7. I don’t think telling him why Scouts is beneficial or important is going to do much. Nor will offering him various incentives (negative or positive). As a matter of fact preaching Scouts to him will likely strengthen his resolve to quit.

    For a boy to continue in Scouting he needs to have his friends involved, he needs to have real responsibility for leading his patrol and troop, he needs to have the latitude to map his own way forward and he needs to enjoy doing the things that Scouts do.

    If one of these four things is missing there’s not a lot that is going to keep them around.

    Being 15 is intense. Some 15-year-olds are able to make reasoned decisions and some are not. Some will listen, some will not.

    In the end you’ll have to decide what is best. Either you’ll let him make this decision or you will decide for him. I’d sit down and talk this out and let him know that this is difficult for you too.

    You want him to become an Eagle Scout. You value your son’s ability to make his own decisions and lead his own life. These two things are not mutually exclusive.
    It may take some time but with enough talking and (more importantly) listening you can find a way forward.

  8. As a Scoutmaster with a 17 year old who just missed some critical deadlines and will now be a Life for Life, I feel your pain and possible sense of, not so much disappointment (he’s a great kid), regret for what could have been. But the thing here is to remember it isn’t about us, it’s not our Scouting career or our Eagle. It’s HIS opportunity and once we ensure they understand what they are walking away from, it’s their decision. Hopefully we have been preparing them to make decisions their entire life and not just been leading them thru the steps of doing things but showing them how to evaluate and make choices instead. If that’s the case and he’s decided to quit this activity, my only question for him would be what’s next? And then at that point I might evaluate the support I’m willing to put in vice what he’s going to have to do to support his new activity – ’cause if it’s sitting at home gaming – he’s paying for it… if it’s some varsity sport that he evidences talent for, well I’ve already been the VP of our Wrestling booster club for 3 years in addition to holding the SM spot at a Troop…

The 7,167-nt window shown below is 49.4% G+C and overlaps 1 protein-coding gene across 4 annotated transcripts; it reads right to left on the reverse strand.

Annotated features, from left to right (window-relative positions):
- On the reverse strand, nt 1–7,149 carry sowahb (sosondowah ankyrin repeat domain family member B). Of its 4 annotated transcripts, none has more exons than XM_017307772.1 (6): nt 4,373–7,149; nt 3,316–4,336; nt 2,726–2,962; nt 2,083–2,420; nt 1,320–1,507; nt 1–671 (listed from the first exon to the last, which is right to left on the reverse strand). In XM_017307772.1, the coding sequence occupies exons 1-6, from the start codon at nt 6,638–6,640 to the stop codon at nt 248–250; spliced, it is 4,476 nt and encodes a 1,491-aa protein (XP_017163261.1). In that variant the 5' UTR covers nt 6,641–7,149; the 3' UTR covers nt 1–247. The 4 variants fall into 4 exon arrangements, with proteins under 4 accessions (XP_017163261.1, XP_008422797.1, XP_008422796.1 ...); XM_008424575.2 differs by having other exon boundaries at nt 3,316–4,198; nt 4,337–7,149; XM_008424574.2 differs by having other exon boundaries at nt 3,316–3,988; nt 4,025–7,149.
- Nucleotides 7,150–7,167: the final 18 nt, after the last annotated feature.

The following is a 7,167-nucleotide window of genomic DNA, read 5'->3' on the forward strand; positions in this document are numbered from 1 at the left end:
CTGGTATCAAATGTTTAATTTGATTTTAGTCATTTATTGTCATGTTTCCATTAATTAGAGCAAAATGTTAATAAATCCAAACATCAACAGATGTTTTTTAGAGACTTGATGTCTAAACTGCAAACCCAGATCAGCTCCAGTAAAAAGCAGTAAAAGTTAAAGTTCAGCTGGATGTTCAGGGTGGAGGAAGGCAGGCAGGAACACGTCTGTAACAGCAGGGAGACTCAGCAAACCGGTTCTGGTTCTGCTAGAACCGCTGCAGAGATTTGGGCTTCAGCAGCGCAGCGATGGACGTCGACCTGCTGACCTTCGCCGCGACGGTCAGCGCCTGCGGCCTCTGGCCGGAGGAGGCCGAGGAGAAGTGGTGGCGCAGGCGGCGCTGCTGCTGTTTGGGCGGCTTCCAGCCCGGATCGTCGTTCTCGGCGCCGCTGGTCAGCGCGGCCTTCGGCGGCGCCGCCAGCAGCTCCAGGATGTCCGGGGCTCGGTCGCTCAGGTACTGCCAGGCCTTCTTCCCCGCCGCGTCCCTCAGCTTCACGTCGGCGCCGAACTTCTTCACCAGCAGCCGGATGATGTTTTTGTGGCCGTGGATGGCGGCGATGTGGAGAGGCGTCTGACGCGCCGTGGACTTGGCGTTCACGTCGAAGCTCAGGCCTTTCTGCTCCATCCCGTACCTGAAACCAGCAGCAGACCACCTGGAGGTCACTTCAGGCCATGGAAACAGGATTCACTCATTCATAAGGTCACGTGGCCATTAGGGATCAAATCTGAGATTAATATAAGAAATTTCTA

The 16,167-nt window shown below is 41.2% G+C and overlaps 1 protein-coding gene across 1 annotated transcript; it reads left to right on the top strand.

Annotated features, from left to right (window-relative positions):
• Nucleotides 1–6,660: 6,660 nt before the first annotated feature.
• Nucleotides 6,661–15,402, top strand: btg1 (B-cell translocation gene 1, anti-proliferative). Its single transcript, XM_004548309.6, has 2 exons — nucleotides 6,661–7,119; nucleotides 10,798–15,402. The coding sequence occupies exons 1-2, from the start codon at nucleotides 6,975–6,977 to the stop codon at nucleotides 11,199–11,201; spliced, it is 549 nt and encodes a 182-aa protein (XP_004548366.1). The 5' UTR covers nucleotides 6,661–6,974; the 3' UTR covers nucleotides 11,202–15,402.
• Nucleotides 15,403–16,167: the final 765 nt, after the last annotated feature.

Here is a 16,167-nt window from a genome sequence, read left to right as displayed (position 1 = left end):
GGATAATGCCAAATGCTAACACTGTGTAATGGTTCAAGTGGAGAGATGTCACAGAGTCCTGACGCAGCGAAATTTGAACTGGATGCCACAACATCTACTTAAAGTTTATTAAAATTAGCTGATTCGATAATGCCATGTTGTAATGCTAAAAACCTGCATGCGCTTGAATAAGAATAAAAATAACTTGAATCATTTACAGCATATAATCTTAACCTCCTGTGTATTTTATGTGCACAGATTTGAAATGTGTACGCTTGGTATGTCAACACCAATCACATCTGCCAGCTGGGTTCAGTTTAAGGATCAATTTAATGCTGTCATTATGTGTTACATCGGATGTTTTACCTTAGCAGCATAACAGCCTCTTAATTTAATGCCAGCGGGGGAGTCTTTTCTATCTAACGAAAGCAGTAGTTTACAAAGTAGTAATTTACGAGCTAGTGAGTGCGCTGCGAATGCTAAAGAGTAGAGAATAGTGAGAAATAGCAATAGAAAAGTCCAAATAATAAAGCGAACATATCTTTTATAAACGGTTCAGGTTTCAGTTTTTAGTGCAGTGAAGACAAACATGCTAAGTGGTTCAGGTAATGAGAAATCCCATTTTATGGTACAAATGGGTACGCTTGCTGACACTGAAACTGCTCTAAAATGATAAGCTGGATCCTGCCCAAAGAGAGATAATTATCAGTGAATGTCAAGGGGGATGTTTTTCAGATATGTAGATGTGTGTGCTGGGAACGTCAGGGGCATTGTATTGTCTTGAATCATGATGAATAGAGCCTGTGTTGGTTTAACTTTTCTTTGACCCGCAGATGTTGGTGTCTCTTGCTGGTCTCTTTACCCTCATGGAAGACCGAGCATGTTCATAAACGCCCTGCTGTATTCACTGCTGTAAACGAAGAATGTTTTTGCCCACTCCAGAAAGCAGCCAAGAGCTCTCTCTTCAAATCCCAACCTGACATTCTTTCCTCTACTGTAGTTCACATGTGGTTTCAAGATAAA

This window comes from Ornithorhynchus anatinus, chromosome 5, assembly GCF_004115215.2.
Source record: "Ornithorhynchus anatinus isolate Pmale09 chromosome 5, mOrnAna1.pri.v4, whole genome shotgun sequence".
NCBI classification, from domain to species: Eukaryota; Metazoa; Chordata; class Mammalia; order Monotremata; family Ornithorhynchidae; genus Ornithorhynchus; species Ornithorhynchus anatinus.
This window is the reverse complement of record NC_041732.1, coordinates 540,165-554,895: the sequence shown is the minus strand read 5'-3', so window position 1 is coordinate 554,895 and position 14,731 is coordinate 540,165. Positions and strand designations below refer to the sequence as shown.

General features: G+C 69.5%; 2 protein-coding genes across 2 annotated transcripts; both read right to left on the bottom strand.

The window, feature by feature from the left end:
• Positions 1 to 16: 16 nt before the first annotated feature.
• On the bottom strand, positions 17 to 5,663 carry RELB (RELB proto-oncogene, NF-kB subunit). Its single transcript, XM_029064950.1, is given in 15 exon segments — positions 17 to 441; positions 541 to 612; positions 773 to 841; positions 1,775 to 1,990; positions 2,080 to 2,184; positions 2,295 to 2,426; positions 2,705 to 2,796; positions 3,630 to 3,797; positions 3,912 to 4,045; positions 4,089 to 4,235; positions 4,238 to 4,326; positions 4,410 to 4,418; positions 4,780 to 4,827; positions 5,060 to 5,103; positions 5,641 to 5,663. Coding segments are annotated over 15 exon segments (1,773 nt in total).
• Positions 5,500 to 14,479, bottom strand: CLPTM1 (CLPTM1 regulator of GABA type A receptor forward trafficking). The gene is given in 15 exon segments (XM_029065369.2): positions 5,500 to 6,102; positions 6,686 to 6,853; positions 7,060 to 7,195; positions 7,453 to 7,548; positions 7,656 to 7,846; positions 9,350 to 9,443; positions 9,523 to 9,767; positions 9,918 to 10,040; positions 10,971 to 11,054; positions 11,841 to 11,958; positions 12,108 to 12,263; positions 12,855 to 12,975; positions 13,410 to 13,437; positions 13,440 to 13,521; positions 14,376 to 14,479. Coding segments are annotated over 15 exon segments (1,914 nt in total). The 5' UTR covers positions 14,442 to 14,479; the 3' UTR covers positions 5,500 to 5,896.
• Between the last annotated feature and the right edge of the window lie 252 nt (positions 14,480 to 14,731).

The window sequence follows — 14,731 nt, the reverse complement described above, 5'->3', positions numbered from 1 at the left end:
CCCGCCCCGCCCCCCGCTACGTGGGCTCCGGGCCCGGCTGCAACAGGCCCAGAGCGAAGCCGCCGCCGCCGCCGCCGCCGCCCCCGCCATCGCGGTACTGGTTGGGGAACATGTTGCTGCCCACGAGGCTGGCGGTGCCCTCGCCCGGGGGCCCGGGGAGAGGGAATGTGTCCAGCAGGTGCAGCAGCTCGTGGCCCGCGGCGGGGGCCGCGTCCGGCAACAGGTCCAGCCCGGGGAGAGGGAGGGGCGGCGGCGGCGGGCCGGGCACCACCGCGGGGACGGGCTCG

9. What stands out the most to me here, is that you are not supporting your son’s desire and right to make his own decisions. As a former, long-active scout who never did attain the rank of Eagle, I still am very thankful for the lessons I learned from scouting and the memories and experiences that it has afforded me. When I was your son’s age, I too allowed other interests to steer me away from scouting. I still camped and went to meetings but never finished all the requirements and NOT finishing will likely be my lifes greatest regret . Never the less, I still am a registered scouter and I help out and support scouting in every way possible. Therefore, I believe that it would be best to explain the benefits of staying active in scouting but that its more important to trust your son. He sounds like a reasonable and very bright young man and you should have faith that your parenting and the lessons that scouting has given him will STILL lead him to great things in life . No doubt, he too may somehow grow to regret this but when he does,he will have someone to talk to about it. The scouting spirit within him will NEVER die.